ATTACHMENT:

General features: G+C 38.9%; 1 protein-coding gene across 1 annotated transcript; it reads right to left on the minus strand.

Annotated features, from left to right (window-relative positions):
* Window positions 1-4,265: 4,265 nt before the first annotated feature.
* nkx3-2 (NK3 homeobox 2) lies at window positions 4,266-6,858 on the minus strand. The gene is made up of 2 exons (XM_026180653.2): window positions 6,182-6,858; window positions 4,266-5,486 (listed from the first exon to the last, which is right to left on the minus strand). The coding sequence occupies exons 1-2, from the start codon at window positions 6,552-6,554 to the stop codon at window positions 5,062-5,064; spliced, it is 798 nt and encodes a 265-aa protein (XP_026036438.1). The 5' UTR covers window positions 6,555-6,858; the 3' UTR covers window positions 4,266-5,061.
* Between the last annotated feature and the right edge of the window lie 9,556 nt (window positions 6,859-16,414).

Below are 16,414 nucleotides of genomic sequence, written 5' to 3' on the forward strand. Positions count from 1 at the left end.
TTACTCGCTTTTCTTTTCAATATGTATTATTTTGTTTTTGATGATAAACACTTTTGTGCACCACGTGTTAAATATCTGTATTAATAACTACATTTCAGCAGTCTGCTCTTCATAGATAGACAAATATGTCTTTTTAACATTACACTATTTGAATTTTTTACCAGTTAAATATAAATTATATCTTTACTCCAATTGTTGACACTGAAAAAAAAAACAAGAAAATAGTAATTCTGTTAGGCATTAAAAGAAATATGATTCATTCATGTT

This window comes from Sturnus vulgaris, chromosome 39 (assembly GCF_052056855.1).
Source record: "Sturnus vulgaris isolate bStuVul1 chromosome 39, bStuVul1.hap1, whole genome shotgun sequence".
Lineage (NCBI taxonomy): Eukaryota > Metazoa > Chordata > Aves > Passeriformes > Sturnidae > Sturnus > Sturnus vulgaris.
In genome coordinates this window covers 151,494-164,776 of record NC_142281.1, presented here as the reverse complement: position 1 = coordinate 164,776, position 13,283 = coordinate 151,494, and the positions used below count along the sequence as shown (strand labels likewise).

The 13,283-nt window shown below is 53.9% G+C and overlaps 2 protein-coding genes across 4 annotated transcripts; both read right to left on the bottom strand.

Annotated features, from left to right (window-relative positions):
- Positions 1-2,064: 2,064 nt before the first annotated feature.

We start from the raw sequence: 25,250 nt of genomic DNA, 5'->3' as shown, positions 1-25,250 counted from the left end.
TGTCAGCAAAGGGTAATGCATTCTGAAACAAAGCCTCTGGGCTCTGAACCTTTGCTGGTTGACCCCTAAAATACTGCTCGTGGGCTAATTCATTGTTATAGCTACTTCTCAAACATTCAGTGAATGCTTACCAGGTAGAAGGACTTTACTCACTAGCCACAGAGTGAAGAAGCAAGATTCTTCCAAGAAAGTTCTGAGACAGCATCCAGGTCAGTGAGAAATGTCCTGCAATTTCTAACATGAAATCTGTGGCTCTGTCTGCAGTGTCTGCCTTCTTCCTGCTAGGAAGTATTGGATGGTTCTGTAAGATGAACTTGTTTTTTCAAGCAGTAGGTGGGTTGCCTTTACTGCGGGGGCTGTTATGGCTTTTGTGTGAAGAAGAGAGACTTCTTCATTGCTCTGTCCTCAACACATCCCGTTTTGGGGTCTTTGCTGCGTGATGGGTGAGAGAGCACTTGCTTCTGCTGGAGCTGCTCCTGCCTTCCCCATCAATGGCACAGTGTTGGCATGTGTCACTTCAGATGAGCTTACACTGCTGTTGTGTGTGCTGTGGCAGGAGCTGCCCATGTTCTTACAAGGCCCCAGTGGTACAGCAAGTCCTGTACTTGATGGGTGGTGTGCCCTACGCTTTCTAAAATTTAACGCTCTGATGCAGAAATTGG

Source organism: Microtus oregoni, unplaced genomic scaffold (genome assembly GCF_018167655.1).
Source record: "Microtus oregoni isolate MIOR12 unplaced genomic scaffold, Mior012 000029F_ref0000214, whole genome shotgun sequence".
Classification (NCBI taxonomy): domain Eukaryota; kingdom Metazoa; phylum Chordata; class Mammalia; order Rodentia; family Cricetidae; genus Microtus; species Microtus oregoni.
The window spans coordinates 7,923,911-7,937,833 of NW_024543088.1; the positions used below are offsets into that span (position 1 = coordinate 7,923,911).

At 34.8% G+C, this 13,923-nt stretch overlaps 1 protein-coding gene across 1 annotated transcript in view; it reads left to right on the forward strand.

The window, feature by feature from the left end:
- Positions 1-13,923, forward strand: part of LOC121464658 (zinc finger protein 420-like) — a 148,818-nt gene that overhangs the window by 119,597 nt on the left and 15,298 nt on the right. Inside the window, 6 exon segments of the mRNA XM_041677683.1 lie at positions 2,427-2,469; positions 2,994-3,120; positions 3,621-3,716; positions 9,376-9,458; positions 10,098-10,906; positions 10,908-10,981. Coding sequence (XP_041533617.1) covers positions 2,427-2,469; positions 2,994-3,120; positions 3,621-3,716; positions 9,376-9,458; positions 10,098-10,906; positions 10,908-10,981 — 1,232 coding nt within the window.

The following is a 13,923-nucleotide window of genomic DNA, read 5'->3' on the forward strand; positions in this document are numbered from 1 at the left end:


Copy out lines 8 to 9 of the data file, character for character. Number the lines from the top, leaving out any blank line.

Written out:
This window comes from Sturnus vulgaris, chromosome 39 (assembly GCF_052056855.1).
Source record: "Sturnus vulgaris isolate bStuVul1 chromosome 39, bStuVul1.hap1, whole genome shotgun sequence".